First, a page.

“The height right now / Might be what I need / Might be what I need / Said you wanna hurt me now / You can’t hurt me now / That might be what you need” –Frank Ocean, “Pretty Sweet”
We get as much from the back-half of the introduction, where Frank alludes to the escapism of a high as his most present need. Of course, it wouldn’t be a Blonde track without a vexing heartbreak, which births the lines about some nameless stranger needing to hurt Frank Ocean. This, too, reminds me of Keats’ letters.
“The heart’s affections” implies the heart has ill intentions, too. The “You” of “Pretty Sweet” is Frank Ocean’s foil. Where Frank is attempting to peer into his imagination and listen to his heart to save himself, the “You” is looking for vindication. As such, “Pretty Sweet” showcases the beauty of mess by showing us all sides of a damaged coin.
These contrasting ideas bring us to the juxtaposing lines of the first verse: “What it means to be alive on this side / (Said you wanna kill me now).” Frank is pining for life while the “You” is seeking to break down Frank Ocean, for good. But Frank is bigger than ego-death (“Fuck the other side”). The following lines about “Mothers” exemplify this battle against ego-death, invoking images of birth and the struggle for living a fulfilled life.
In that way, “Pretty Sweet” is a necessary precursor to the closing moments of Blonde, where Frank does battle with the life he wants versus the life he sees as prescribed to all good people.
Then, suddenly, our perspective shifts once more on the outro. “We know you’re sugar / We know you’re sweet like a sucka / Pretty sweet, pretty sweet,” a choir of voices sings to close “Pretty Sweet.” It’s a venomous three bars, without a clue of who the “We” is.
Surely, Frank is not referring to himself and his “faux friends.” Perhaps Frank is tagging in the listener, who, by this point in Blonde, understands Frank Ocean so very well. Everything hinges on “sweet like a sucka,” how Frank turns the tables on the “You” who wishes to kill him with his vindictive edge. That’s the beauty of mess, too, how it spares no one.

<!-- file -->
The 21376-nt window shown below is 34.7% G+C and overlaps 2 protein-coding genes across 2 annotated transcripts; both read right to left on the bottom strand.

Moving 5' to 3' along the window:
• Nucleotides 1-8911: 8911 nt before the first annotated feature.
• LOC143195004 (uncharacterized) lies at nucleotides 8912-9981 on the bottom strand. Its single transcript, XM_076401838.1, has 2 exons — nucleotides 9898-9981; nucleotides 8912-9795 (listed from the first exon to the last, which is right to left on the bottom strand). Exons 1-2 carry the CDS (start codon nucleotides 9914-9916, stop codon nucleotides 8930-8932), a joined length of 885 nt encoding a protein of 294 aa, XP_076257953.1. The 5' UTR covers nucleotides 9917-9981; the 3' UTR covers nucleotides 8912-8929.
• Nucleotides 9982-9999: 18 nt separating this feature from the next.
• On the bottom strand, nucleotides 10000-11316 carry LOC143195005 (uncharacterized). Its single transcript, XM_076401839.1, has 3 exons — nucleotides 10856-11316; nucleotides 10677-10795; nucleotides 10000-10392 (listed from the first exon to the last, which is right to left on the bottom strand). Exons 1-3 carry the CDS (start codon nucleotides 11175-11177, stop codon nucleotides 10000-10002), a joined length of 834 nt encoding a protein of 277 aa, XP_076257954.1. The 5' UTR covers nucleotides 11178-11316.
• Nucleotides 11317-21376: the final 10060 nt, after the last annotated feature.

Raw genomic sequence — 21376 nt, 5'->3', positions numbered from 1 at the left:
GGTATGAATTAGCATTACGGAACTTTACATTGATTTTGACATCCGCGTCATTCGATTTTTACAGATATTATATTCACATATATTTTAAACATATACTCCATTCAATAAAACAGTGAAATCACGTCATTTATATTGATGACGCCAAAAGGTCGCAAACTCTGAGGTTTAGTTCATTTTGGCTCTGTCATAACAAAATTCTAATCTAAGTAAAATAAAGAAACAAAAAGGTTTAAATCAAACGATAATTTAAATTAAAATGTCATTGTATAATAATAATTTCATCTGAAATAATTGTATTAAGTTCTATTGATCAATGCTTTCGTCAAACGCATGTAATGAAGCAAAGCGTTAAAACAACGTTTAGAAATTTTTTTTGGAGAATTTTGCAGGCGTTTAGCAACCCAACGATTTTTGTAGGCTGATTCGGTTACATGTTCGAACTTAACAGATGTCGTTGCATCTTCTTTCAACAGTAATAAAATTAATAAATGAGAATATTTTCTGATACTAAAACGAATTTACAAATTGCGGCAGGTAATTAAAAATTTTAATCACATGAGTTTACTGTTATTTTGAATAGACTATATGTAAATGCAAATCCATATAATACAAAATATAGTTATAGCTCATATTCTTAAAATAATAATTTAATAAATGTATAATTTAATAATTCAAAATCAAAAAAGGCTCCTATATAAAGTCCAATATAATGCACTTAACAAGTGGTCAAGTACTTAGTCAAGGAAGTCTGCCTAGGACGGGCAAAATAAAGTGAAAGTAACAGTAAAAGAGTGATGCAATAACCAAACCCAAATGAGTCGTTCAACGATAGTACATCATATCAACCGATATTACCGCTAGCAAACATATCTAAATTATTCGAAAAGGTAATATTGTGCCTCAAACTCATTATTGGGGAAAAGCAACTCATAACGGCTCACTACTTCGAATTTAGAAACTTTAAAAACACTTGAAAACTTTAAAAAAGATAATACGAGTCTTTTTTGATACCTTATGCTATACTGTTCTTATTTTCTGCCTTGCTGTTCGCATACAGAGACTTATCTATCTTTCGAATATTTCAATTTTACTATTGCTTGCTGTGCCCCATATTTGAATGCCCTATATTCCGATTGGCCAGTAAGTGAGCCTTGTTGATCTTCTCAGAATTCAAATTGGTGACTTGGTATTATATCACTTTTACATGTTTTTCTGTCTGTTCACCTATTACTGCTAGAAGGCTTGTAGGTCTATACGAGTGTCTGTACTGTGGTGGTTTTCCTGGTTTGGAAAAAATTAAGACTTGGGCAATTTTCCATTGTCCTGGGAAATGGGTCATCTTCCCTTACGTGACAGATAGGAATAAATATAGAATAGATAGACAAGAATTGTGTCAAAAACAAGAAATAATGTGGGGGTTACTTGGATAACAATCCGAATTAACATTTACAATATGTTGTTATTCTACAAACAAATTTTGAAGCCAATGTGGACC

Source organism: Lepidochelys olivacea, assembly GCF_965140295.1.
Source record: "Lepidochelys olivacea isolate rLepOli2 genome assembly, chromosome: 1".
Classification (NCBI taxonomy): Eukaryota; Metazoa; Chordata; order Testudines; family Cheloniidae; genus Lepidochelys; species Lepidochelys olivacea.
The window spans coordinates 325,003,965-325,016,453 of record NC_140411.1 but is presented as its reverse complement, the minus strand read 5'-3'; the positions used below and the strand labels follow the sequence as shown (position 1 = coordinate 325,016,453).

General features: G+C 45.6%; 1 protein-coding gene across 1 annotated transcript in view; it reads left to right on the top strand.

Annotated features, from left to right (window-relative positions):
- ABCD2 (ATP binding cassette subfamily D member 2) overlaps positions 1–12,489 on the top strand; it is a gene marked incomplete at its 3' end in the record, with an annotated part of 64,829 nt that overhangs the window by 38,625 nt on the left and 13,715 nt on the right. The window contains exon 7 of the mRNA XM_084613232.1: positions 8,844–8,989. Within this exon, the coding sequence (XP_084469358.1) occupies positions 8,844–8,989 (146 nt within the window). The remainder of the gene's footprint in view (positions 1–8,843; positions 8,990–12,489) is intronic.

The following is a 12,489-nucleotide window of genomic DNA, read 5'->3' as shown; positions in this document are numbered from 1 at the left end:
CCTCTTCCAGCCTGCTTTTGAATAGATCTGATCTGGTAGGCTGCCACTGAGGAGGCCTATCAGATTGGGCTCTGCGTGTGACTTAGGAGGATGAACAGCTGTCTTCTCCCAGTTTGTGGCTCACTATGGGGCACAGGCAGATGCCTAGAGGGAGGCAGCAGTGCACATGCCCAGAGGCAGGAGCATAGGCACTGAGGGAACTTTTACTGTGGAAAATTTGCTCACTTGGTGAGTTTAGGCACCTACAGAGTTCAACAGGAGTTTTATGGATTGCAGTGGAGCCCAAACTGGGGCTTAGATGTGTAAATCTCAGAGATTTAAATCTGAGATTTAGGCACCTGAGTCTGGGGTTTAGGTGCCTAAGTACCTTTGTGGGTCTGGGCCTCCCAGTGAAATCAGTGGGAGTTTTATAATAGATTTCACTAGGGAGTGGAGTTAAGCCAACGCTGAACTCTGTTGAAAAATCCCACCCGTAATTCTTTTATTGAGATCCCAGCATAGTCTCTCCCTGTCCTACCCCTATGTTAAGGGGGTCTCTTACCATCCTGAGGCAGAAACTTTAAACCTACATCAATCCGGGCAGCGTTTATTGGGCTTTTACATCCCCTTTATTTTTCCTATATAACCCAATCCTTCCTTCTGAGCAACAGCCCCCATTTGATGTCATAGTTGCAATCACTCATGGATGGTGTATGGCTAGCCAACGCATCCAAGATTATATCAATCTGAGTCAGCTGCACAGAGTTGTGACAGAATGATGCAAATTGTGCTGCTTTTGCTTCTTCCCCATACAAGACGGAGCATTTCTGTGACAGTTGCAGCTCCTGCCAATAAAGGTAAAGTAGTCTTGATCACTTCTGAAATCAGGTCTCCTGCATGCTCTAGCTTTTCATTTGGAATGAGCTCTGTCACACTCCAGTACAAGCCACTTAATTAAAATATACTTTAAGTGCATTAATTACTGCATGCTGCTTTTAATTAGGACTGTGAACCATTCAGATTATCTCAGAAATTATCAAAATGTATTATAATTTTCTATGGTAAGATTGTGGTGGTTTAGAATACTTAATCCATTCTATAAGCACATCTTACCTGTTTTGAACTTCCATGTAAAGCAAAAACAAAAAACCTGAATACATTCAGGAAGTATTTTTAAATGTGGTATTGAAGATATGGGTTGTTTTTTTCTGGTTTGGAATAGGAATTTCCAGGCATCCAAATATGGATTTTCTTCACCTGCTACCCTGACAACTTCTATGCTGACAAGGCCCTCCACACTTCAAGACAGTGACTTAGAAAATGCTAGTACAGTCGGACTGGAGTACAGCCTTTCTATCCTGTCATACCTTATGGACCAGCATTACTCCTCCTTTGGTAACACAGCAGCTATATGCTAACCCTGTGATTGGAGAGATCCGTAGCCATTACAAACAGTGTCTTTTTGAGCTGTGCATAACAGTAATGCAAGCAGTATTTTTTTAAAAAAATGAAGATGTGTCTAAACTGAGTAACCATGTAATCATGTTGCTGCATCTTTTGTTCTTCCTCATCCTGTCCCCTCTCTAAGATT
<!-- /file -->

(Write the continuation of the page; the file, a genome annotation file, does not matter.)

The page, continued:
This “sucka” moment, more than any other on “Pretty Sweet,” makes me feel heard. How tiring it is to always be the bigger person; how exhausting to always be productive and healthy with your choices. There is a universal fantasy of letting it all go and being a self-destructive, maladaptive fiend.
And then, “Pretty Sweet” just ends. The mess evaporates into the ether. We get a brief taste of Frank Ocean’s abandon, and then it’s gone. We’re on to the next. There is a stillness, and the next voice we hear is unfamiliar—a skit. “Pretty Sweet” lacks resolve and mimics the lack of closure life offers. It feels like a fever dream.
“Because Keats’s imagination has created it, with its emptiness and its silence, it does—for us as a reader—exist,” writes Carey of Keats’ “Ode on a Grecian Urn.”
“Pretty Sweet” is Frank Ocean’s “Ode,” his bid at existence in forms we are not yet comfortable with. The song is its own ode to the beauty of mess, sure, but more than that, it is a reminder that Frank Ocean remains fallible.
We all are attracted to mess, to catastrophe. We all slow down on the highway to peer at the car accident on the shoulder. It’s inevitable. It exists, our hunger for the worst. Our imagination is not a pure place, but that’s okay. We’re only human.